The Metropolitan Water District staff recommended Wednesday that the district's board indefinitely defer the controversial Cadiz water storage program in the Mojave Desert because environmental concerns and a drought on the Colorado River have dramatically reduced the chances it will provide useful quantities of water to Southern California.
The recommendation, which was transmitted to the board over the signature of MWD Chief Executive Ronald R. Gastelum, said the MWD staff is also concerned about rising cost estimates of the project and about the financial condition of its principal backer, Cadiz Inc.
Gastelum's recommendation could mean the demise of the project that has undergone five years of federal and state review but has remained an environmental and political lightning rod.
Among its opponents is U.S. Sen. Dianne Feinstein (D-Calif.), who has asked the MWD to reject it on grounds that it could do irreparable damage to the Mojave Desert ecosystem. The 37-member board will take up the issue at its next scheduled meeting Oct. 8.
Even a temporary deferral of the project would represent a severe financial blow to Cadiz Inc., which has never turned an annual profit and has borrowed heavily against expectations that the project would go forward.
The Cadiz project envisions the storage of as much as 1.5 million acre-feet of surplus Colorado River water in a Mojave Desert aquifer for extraction in dry years.
It was conceived by Cadiz, a Santa Monica company led by Keith Brackpool, a major financial backer of Gov. Gray Davis and one of the governor's closest advisors on water resource issues.
Cadiz Inc. stands to earn $500 million to $1 billion over the 50-year life of the program, some of it by selling as much as 1.5 million acre-feet of ground water already present in the natural aquifer under its land.
Critics have contended, however, that extraction of ground water on that scale would dramatically exceed the natural rate of replenishment, damaging the fragile desert environment.
Under tentative contract terms reached in April 2001, the project's estimated cost of $150 million was to be shared equally by Cadiz and the MWD, which would pay for its share by issuing bonds.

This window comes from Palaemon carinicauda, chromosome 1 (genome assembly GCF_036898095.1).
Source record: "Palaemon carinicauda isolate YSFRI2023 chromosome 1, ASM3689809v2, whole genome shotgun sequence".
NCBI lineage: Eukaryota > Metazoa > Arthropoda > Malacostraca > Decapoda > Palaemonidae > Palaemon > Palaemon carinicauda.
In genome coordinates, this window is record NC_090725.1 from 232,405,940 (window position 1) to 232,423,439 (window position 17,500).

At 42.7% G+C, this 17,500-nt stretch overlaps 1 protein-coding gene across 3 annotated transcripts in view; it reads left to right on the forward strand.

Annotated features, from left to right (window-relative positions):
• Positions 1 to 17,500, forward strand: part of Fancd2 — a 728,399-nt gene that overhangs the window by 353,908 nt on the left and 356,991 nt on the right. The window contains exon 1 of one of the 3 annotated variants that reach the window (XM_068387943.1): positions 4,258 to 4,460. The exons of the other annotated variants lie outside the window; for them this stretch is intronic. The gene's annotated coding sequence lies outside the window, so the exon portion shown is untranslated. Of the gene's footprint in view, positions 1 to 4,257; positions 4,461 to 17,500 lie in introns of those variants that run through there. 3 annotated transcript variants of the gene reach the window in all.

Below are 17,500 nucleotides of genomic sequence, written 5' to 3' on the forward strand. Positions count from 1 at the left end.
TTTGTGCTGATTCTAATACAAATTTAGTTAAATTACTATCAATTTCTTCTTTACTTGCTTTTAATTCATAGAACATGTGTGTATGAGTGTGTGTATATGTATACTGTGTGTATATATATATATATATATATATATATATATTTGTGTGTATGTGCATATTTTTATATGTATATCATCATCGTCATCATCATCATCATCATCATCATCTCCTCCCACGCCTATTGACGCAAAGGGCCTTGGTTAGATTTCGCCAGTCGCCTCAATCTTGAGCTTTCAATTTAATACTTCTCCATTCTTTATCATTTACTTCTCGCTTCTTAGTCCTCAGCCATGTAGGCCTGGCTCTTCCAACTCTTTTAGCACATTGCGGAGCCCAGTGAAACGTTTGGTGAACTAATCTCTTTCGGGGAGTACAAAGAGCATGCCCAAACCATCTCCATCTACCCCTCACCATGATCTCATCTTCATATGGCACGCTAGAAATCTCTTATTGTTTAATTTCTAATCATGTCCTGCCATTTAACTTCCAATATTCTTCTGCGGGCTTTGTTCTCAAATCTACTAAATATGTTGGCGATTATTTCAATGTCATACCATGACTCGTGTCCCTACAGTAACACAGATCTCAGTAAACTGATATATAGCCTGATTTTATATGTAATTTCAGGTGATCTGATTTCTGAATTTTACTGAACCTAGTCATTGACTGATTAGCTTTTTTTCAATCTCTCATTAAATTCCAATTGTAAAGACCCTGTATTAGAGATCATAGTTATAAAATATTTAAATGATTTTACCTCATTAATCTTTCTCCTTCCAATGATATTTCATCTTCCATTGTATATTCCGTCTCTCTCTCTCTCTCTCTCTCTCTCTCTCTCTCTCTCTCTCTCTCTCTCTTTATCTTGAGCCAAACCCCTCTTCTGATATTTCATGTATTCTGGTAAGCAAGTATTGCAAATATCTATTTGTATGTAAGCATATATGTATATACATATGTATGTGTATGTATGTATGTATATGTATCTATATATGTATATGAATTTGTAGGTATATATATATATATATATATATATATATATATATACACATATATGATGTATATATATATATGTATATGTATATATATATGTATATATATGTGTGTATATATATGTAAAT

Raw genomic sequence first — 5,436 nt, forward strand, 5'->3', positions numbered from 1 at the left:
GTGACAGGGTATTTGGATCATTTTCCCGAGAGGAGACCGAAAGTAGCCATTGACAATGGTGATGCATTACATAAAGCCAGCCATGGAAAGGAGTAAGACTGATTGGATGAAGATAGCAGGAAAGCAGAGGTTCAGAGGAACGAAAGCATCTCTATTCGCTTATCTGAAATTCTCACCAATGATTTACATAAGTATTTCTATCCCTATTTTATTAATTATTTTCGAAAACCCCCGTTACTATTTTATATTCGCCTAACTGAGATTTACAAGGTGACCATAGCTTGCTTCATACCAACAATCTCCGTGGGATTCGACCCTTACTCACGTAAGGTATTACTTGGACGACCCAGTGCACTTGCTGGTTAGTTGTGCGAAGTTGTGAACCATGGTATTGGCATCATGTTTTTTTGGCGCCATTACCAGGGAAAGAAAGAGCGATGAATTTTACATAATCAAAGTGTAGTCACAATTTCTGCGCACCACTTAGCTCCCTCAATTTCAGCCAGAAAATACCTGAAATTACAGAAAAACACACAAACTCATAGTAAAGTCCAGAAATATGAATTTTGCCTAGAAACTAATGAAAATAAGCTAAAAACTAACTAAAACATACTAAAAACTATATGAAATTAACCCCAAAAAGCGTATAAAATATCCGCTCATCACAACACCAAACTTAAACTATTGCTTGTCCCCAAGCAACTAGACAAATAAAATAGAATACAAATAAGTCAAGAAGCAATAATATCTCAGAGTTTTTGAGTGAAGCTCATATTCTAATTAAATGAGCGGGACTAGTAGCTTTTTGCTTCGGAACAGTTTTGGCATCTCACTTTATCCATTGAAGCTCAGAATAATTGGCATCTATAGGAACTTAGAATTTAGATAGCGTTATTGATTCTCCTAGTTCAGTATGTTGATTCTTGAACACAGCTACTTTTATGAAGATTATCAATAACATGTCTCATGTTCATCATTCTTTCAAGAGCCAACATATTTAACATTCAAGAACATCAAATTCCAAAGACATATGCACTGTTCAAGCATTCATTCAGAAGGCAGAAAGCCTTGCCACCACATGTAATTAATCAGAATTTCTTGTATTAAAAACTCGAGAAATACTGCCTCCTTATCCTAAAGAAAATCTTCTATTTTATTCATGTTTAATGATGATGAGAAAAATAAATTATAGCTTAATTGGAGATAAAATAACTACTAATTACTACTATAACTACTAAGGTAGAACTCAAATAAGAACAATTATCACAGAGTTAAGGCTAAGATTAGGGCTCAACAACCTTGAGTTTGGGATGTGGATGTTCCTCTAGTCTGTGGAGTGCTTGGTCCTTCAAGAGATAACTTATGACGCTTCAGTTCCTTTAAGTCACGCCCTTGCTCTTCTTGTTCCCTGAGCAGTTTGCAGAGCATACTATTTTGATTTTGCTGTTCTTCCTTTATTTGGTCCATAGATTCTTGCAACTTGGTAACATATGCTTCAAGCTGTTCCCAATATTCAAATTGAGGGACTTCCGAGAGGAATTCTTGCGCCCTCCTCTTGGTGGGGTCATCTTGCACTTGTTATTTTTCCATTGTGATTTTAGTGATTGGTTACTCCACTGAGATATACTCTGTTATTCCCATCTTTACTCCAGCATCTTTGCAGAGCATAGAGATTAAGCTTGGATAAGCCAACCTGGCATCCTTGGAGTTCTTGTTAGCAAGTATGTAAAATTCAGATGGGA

But district sources said cost estimates have risen, requiring further negotiations with the company.
Most of the expense covers construction of a 35-mile pipeline between the MWD's Colorado River aqueduct and the storage site northeast of Palm Springs.
Under the tentative partnership terms, the MWD was to deliver an upfront payment of more than $54 million to Cadiz upon final approval of the project.
But the district has long been concerned that those funds could be attached by Cadiz creditors, leaving the company without the wherewithal to meet its partnership obligations.
Indeed, Gastelum said in his memo to the board that among the unresolved issues in the district's negotiations with the company is "the difficulty of fully insulating Metropolitan from a Cadiz default."
A spokeswoman for Cadiz said late Wednesday that the company believed that its program fit in with the state's long-term water supply program.
"Our program is one of the solutions to help reduce California's reliance on the Colorado River," said Wendy Mitchell, director of external affairs. "It provides both storage and supply."
Still, MWD officials said the major impediment to the project's implementation now is the dearth of surplus Colorado River water needed to fill the storage basin. Because a two-year drought has sharply reduced the river flow, MWD officials said their expectations of available surplus over the next 15 years--even under average rainfall conditions--have been cut to 4 million acre-feet from as much as 9 million. One acre-foot would serve the water needs of two average families for one year.
That's not enough to justify the construction of major storage project, MWD officials said.
"Water doesn't appear to be readily available for storage," MWD General Counsel Jeffrey Kightlinger said Wednesday at a joint hearing of the state Assembly Water, Parks and Wildlife Committee and the Senate Agriculture and Water Resources Committee.
Because Colorado River supplies have become so uncertain, Gastelum said, the money earmarked for Cadiz might be better spent securing new water sources that aren't dependent on the river surplus.
The Cadiz program reached an important regulatory milestone Aug. 29, when the U.S. Department of the Interior ruled that the desert ecosystem could be protected from damage by the installation of monitoring wells that would alert officials before the drawdown of native ground water became excessive.
On that understanding the agency approved leasing a 35-mile strip of land to the MWD as the path for the water pipeline.
Gastelum is recommending that the board accept the government's lease terms but stop short of actually executing the lease or paying the annual rent of $10,698.